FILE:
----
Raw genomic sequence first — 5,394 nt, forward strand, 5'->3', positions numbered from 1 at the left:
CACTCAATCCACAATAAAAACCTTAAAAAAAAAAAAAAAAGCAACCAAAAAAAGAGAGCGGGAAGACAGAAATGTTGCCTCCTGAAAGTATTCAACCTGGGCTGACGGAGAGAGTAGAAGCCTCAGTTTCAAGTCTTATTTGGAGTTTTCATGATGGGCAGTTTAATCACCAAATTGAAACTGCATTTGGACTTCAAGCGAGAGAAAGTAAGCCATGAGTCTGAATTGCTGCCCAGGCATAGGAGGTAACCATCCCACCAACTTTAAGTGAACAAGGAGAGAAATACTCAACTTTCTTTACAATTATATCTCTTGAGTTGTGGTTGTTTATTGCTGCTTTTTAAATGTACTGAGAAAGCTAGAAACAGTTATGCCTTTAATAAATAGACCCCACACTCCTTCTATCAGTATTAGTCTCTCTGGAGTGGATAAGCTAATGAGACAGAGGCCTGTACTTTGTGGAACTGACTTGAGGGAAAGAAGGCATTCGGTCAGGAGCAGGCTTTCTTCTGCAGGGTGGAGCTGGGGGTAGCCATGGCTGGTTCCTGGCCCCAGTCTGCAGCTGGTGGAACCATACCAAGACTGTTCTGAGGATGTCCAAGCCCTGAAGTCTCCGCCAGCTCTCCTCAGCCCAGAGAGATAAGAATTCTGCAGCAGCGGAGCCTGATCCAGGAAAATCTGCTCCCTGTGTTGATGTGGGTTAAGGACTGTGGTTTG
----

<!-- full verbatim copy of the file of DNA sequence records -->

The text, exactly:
Raw genomic sequence first — 5,394 nt, forward strand, 5'->3', positions numbered from 1 at the left:
CACTCAATCCACAATAAAAACCTTAAAAAAAAAAAAAAAAGCAACCAAAAAAAGAGAGCGGGAAGACAGAAATGTTGCCTCCTGAAAGTATTCAACCTGGGCTGACGGAGAGAGTAGAAGCCTCAGTTTCAAGTCTTATTTGGAGTTTTCATGATGGGCAGTTTAATCACCAAATTGAAACTGCATTTGGACTTCAAGCGAGAGAAAGTAAGCCATGAGTCTGAATTGCTGCCCAGGCATAGGAGGTAACCATCCCACCAACTTTAAGTGAACAAGGAGAGAAATACTCAACTTTCTTTACAATTATATCTCTTGAGTTGTGGTTGTTTATTGCTGCTTTTTAAATGTACTGAGAAAGCTAGAAACAGTTATGCCTTTAATAAATAGACCCCACACTCCTTCTATCAGTATTAGTCTCTCTGGAGTGGATAAGCTAATGAGACAGAGGCCTGTACTTTGTGGAACTGACTTGAGGGAAAGAAGGCATTCGGTCAGGAGCAGGCTTTCTTCTGCAGGGTGGAGCTGGGGGTAGCCATGGCTGGTTCCTGGCCCCAGTCTGCAGCTGGTGGAACCATACCAAGACTGTTCTGAGGATGTCCAAGCCCTGAAGTCTCCGCCAGCTCTCCTCAGCCCAGAGAGATAAGAATTCTGCAGCAGCGGAGCCTGATCCAGGAAAATCTGCTCCCTGTGTTGATGTGGGTTAAGGACTGTGGTTTG